tweak the branch by curling it around the handwritten label
Sept 9 2013: Since this was posted, Hans Buskes has also demonstrated the technique of using handwriting in his incomparable way. And he graciously dedicated the map about iOS 7 to me! [Now if only Dr Buskes’ endorsement would let me get on the Apple web site to download iOS 7!]
I sometimes use the words your kids hear hourly (partially, but only partially, concealed under the scratch sounds) on your local Pop/HipHop radio stations.
I sometimes discuss topics often portrayed but not named on Prime Time broadcast television.
I sometimes use the slang words for fornication and excrement (as applied to government, especially in the USA) that your children probably learned at home or in first grade. They probably learned to use these words to describe government from you.
I often use rare words and phrases like LEARN, TAKE RESPONSIBILITY, READ, and NEWSPAPER. Your child might ask you what these words mean.
I make it clear that even if you don’t like it, you need to EAT VEGETABLES, GO TO COLLEGE AND GRAD SCHOOL, VOTE, RESPECT DIVERSITY, EXERCISE, and stop worrying about Kardashians, Bieber, and Miley. I frequently endorse Lady GaGa, Miles Davis, John Lennon, and the Swedish Millenium (Dragon Tatoo) Film series as well as Yo-Yo Ma and Chris Thile. And although I think Obamacare is flawed (in that it does not go far enough), I continue to strongly endorse it.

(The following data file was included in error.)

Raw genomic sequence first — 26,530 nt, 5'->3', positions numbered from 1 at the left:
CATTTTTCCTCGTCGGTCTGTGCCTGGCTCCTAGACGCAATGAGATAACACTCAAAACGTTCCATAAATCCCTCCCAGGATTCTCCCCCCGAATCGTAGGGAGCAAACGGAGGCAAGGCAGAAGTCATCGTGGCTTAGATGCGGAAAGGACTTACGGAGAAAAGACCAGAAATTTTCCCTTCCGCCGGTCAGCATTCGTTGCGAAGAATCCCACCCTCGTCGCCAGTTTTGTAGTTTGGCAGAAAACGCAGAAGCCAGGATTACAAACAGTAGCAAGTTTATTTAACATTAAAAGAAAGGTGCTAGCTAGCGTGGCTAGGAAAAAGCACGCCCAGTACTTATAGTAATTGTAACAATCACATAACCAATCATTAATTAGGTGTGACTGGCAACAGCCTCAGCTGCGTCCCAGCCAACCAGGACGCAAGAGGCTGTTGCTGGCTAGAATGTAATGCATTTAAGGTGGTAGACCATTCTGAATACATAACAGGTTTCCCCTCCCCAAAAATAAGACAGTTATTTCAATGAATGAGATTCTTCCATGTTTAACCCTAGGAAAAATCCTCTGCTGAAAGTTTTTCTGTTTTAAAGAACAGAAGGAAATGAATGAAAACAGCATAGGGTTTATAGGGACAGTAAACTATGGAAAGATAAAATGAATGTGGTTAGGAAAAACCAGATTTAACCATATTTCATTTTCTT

There may be discussion and pictures of the human breast, vagina, and penis was well as brain scans, tooth decay, politicians, the effects of smoking, the destruction of the environment, and income disparities and poverty. I avoid the use of words like boob (for politicians and the breast), prick (for politicians and the penis), and asshole (for politicians and the anus), although your children may be more familiar with the slang than the proper anatomical terms or politicians’ names and responsibilities.
I support all religions that respect diversity and humanity and do no try to harm or forcibly convert those who practice other faiths.
Research has “proven” that gender, sexual orientation, race-ethnicity, skin color, place of origin, and organized religious group are NOT correlated with human kindness, human intelligence, human ethics, human fairness, human acceptance of other viewpoints, the search for peace, and the willingness to experience new cultures, knowledge, and friendships. The only people I rant about are those in the US government because observation make it clear that many (but I hasten to add not all) US politicians do not aspire to the ideals of kindness, intelligence, ethics, fairness, diversity, and peace. I also scream about lack of healthcare, mental health services, food, safety, peace, education, and respect for all groups in all countries. And I believe that all abusers of children, elders, minorities, and women should be housed in a special corner of Hell next to those who build or use weapons of mass destruction against anyone and those leaders who have attempted “ethnic cleansing.”